Woodcroft, New South Wales

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This article is about the suburb of Sydney. For the suburb in Adelaide, see Woodcroft, South Australia.
Woodcroft
SydneyNew South Wales
WoodcroftNSWlakew.jpg
Lake Woodcroft
Population 6,417 (2011)[1]
Established 1996
Postcode(s) 2767
Location 42 km (26 mi) west of Sydney CBD
LGA(s) City of Blacktown
State electorate(s) Blacktown
Federal Division(s) Chifley
Suburbs around Woodcroft:
Quakers Hill Marayong Marayong
Doonside Woodcroft Blacktown
Doonside Doonside Blacktown

Woodcroft is a suburb of Sydney, in the state of New South Wales, Australia. Woodcroft is located 42 kilometres west of the Sydney central business district, in the local government area of the City of Blacktown and is part of the Greater Western Sydney region.

History[edit]

Up until the 1980s Woodcroft was the State Brickworks in Doonside. In 1989, the land was purchased by estate agents and developers L.J. Hooker. After rezoning, residential construction commenced in 1992 and Woodcroft was formally recognised as a suburb in 1996.[2]

Commercial area[edit]

There is a modest independent retail mall on Richmond Road. Services include a service station, supermarket, video rental store, and a variety of independent and franchise fast food outlets.

Facilities such as disabled toilets, parenting rooms, and children's play areas, are either limited or not available.

Transport[edit]

The Blacktown Social Plan[3] shows that Woodcroft households are much more likely to have one car than is usual across both the city of Blacktown, and the Sydney greater metropolitan area. However they are also much less likely to have two or more cars than is usual. This is somewhat of an indication of the transport connections throughout the area and the demographic of the population.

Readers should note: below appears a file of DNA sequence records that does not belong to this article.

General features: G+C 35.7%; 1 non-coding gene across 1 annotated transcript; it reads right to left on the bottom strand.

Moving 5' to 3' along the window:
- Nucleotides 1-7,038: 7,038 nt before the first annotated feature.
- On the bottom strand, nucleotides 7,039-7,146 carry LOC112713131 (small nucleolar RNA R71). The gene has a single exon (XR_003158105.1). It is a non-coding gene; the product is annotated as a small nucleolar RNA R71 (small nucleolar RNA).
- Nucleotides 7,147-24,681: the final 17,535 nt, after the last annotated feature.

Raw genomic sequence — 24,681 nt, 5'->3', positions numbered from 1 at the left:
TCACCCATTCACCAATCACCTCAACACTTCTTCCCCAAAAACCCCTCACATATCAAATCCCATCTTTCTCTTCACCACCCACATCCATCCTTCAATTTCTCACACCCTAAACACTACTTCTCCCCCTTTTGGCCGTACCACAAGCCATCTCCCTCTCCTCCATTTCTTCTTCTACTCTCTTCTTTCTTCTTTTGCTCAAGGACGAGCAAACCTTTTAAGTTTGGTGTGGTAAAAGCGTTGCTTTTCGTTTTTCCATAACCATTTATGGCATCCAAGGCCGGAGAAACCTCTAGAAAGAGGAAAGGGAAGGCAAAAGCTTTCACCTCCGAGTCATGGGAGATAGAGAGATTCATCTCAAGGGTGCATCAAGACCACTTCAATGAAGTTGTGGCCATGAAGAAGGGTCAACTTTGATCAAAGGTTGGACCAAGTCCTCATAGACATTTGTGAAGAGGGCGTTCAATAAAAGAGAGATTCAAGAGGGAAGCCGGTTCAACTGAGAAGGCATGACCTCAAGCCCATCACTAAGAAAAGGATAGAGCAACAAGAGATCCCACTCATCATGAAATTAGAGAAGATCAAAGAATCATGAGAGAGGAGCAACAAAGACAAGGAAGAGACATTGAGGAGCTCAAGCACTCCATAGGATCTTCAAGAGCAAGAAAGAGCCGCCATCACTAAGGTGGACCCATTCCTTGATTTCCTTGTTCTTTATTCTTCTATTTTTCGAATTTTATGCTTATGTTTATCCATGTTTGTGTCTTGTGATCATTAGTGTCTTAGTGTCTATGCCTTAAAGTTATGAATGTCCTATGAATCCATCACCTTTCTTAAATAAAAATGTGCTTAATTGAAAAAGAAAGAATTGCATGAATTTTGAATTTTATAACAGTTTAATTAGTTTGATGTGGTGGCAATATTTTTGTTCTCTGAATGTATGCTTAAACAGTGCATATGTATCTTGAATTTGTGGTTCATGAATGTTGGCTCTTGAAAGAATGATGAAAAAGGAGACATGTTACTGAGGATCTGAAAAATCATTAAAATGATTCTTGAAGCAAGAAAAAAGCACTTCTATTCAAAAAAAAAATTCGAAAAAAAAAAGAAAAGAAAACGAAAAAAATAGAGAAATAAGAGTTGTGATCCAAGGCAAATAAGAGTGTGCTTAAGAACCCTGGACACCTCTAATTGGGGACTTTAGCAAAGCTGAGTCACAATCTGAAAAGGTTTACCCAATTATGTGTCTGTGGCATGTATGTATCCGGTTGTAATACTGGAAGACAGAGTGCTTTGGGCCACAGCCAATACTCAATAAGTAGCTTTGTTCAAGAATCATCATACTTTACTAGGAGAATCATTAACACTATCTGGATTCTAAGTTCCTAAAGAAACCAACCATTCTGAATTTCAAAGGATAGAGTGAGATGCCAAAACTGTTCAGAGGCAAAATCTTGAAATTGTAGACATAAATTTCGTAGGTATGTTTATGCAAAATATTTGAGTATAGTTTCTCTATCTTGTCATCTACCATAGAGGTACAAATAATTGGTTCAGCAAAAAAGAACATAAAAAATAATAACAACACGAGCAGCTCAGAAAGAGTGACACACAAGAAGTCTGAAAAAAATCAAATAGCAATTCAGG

Access to public transport is somewhat limited, being via bus to either Blacktown, Doonside or Quakers Hill railway stations. Most households have one car.

The M7 motorway is accessible to Woodcroft via either the Richmond Road or Quakers Hill Parkway. Since it opened in December 2005 this has improved access to the Hills District, Liverpool and providing connections to both the M2 and M4 motorways.

Housing[edit]

The predominant form of housing throughout the suburb is free standing single homes; no residences are apartments and 19.4% are townhouses, semi-detached or similar.[1] This modern, low density housing is a reflection of the standard of living throughout the suburb.

Landmarks[edit]

Woodcroft features a small man-made lake called Woodcroft Lake.

Population[edit]

The Blacktown Social Plan indicates that between 1996 and 2001 census, the population increased from 1683 to 4969 people, an increase of over 195%. This is linked directly to the level of residential development occurring throughout the 1990s.[3] It has since stabilised somewhat, growing to 5,355 in 2006[4] and 6,417 at the 2011 Census. 23.1% of the population was born in the Philippines, the highest proportion born in the Philippines in Sydney.[1][5]

The Blacktown Social Plan shows that compared to the averages across both the City of Blacktown, and the Sydney greater metropolitan area, residents of Woodcroft are more likely to be English literate migrants, working in white collar jobs. They are also very likely to be buying their own house and to be living as a couple with children.

Since there are relatively sparse retail services here, the majority of residents are more likely to work and shop in nearby city centres such as Blacktown, Parramatta or Penrith.

References[edit]

  1. ^ a b c Australian Bureau of Statistics (31 October 2012). "Woodcroft (State Suburb)". 2011 Census QuickStats. Retrieved 20 March 2014. 
  2. ^ "Woodcroft". Geographical Names Register (GNR) of NSW. Geographical Names Board of New South Wales. Retrieved 3 August 2013. 
  3. ^ a b "Blacktown Social Plan". Blacktown City Council. 
  4. ^ Australian Bureau of Statistics (25 October 2007). "Woodcroft (State Suburb)". 2006 Census QuickStats. Retrieved 12 April 2009. 
  5. ^ "Where do migrants live? (4102.0 - Australian Social Trends, 2014)". Australian Bureau of Statistics. 17 March 2014. Retrieved 19 March 2014. 

Coordinates: 33°45′32″S 150°52′41″E / 33.759°S 150.878°E / -33.759; 150.878